The 2009 Register Vol.1: Intuition, DJ Flip and Sankofa

Share Button

I’ve taken the liberty of deciding for all of you that trudging through some half-assed, inferior, “End of the Year” smorgasbord of songs and situations of importance to me, Employee, would bore you to salty pretzel, heart-shaped tears comprised of an indescribable fury. That being said….I thought it would be lighter on the psyche if I asked as many different microphone megalomaniacs and sample slaughterers if they’d be benevolent by sharing their personal ruminations on the year that will soon be a calendar in the garbage. Nothing is edited.


2009 flew by very quickly for me. Between working my 9-5, writing and recording a solo album and a collaborative EP with my friend Verbs, man-whoring myself to any lady I could, and just generally trying to get my all around grind up this year, I haven’t had much time for myself. I didn’t see too many movies, I didn’t listen to too many new albums, and I only kept up with a few TV shows. Essentially I’m a pretty uninformed guy when it comes to pop culture in the last year of the first decade of the 21st century.

When Employee asked me to be a part of the year end wrap-up for SteadyB, I really didn’t think I was enough of an authority figure to speak on anything important. While everyone else is probably going to mention Michael Jackson’s death and crap like that, I figured I would take the opportunity to do a little bit of bragging, a little bit of promotion for my friends, and a little bit of brown-nosing to acts that are bigger than me that have helped out in 2009. See…the one thing I did get to do a lot this year was perform. Between solo sets and sets with Verbs to support the BUZZ EP, I probably played about 40 shows without ever going out on tour. I’ve had a great time meeting a ton of talented artists, dedicated rap fans, and pretty girls.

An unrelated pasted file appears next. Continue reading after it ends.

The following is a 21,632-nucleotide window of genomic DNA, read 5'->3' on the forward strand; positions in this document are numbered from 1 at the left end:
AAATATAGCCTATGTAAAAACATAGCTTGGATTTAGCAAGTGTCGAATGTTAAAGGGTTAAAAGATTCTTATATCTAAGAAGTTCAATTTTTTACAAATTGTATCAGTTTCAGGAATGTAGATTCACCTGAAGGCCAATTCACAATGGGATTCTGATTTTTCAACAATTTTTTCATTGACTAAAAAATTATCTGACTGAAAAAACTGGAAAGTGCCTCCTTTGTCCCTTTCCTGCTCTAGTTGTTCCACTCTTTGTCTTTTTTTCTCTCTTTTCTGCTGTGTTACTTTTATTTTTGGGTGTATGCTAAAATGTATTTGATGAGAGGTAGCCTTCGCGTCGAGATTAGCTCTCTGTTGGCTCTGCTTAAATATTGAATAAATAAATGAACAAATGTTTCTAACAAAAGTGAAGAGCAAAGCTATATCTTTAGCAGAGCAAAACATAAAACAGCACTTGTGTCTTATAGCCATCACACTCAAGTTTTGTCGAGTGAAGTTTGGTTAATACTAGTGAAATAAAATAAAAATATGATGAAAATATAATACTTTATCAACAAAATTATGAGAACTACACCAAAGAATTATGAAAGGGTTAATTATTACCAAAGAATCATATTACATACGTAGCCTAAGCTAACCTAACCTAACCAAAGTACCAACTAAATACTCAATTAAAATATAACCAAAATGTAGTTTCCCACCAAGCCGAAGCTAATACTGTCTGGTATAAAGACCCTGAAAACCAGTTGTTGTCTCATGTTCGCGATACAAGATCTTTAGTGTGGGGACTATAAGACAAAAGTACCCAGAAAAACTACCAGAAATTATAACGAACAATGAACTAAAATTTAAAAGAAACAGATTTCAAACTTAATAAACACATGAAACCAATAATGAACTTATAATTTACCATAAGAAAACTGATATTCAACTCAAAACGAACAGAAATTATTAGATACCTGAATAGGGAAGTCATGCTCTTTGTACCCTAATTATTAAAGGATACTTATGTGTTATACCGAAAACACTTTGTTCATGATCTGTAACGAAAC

So, without further ado, here are my Top 10 favorite people I performed with in 2009:

10. Versis
Versis is an 18 year old rapper that I met in May of this year. He came up to me at a show that he was opening for Verbs and me at. He instantly gave off a “talented person” vibe. He was respectful, and name dropped a few of my songs, but never came off as a fanboy or as cocky young rapper. Talking to him made me want to watch his set, and when I did I was very impressed, so much so that I booked him for a show I threw two months later. He looks like he could have been a cast-member on Higher Learning (natural ‘fro, Africa medallion and all) but it doesn’t come off as forced or gimmicky whatsoever, and while the untrained eye would mistake him for your common Los Angeles high school “jerk” enthusiast, he is quite the opposite. He has an outstanding rap voice and his sound is remarkably mature for his age. It’s been said he sounds as if he’s a lost member of the Native Tongue movement. I caught another set of his recently and his stage presence has already improved ten fold in the last few months. This kid has a bright future and is already getting some bloggy love around the net. I think with his good attitude and his aptitude for networking, we’re going to be seeing a lot of him in the future. Check him out @

9. Dumfoundead